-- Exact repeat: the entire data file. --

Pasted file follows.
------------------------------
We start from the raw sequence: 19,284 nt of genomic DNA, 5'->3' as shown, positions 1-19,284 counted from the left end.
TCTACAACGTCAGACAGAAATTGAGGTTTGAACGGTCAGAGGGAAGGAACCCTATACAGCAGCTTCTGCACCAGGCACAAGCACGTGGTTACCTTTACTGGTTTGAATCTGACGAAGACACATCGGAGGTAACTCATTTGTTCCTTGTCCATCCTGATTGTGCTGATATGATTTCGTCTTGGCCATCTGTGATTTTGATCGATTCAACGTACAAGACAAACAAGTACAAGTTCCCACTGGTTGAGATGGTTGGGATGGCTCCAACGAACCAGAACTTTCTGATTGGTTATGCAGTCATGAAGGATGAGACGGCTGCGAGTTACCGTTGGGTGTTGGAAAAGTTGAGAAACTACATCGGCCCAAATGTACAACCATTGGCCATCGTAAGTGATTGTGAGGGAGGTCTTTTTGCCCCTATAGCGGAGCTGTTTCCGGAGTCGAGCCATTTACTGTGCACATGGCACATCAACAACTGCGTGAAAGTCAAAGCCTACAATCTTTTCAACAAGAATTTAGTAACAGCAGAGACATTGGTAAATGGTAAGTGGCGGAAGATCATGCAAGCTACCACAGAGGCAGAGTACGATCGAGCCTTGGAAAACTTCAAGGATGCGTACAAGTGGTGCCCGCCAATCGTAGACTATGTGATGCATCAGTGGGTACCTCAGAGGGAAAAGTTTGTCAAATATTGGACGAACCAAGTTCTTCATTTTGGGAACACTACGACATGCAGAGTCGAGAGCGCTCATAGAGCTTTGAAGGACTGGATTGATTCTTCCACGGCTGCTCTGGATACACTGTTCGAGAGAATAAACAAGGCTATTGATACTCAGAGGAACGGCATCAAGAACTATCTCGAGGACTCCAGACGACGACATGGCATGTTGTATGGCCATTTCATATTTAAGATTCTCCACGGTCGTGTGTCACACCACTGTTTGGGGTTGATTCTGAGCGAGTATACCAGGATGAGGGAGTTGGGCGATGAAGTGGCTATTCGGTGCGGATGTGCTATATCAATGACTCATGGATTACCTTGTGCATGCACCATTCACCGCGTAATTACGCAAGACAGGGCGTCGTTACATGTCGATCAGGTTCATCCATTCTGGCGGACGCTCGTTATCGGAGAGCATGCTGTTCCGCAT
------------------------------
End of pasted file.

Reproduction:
We start from the raw sequence: 19,284 nt of genomic DNA, 5'->3' as shown, positions 1-19,284 counted from the left end.
TCTACAACGTCAGACAGAAATTGAGGTTTGAACGGTCAGAGGGAAGGAACCCTATACAGCAGCTTCTGCACCAGGCACAAGCACGTGGTTACCTTTACTGGTTTGAATCTGACGAAGACACATCGGAGGTAACTCATTTGTTCCTTGTCCATCCTGATTGTGCTGATATGATTTCGTCTTGGCCATCTGTGATTTTGATCGATTCAACGTACAAGACAAACAAGTACAAGTTCCCACTGGTTGAGATGGTTGGGATGGCTCCAACGAACCAGAACTTTCTGATTGGTTATGCAGTCATGAAGGATGAGACGGCTGCGAGTTACCGTTGGGTGTTGGAAAAGTTGAGAAACTACATCGGCCCAAATGTACAACCATTGGCCATCGTAAGTGATTGTGAGGGAGGTCTTTTTGCCCCTATAGCGGAGCTGTTTCCGGAGTCGAGCCATTTACTGTGCACATGGCACATCAACAACTGCGTGAAAGTCAAAGCCTACAATCTTTTCAACAAGAATTTAGTAACAGCAGAGACATTGGTAAATGGTAAGTGGCGGAAGATCATGCAAGCTACCACAGAGGCAGAGTACGATCGAGCCTTGGAAAACTTCAAGGATGCGTACAAGTGGTGCCCGCCAATCGTAGACTATGTGATGCATCAGTGGGTACCTCAGAGGGAAAAGTTTGTCAAATATTGGACGAACCAAGTTCTTCATTTTGGGAACACTACGACATGCAGAGTCGAGAGCGCTCATAGAGCTTTGAAGGACTGGATTGATTCTTCCACGGCTGCTCTGGATACACTGTTCGAGAGAATAAACAAGGCTATTGATACTCAGAGGAACGGCATCAAGAACTATCTCGAGGACTCCAGACGACGACATGGCATGTTGTATGGCCATTTCATATTTAAGATTCTCCACGGTCGTGTGTCACACCACTGTTTGGGGTTGATTCTGAGCGAGTATACCAGGATGAGGGAGTTGGGCGATGAAGTGGCTATTCGGTGCGGATGTGCTATATCAATGACTCATGGATTACCTTGTGCATGCACCATTCACCGCGTAATTACGCAAGACAGGGCGTCGTTACATGTCGATCAGGTTCATCCATTCTGGCGGACGCTCGTTATCGGAGAGCATGCTGTTCCGCAT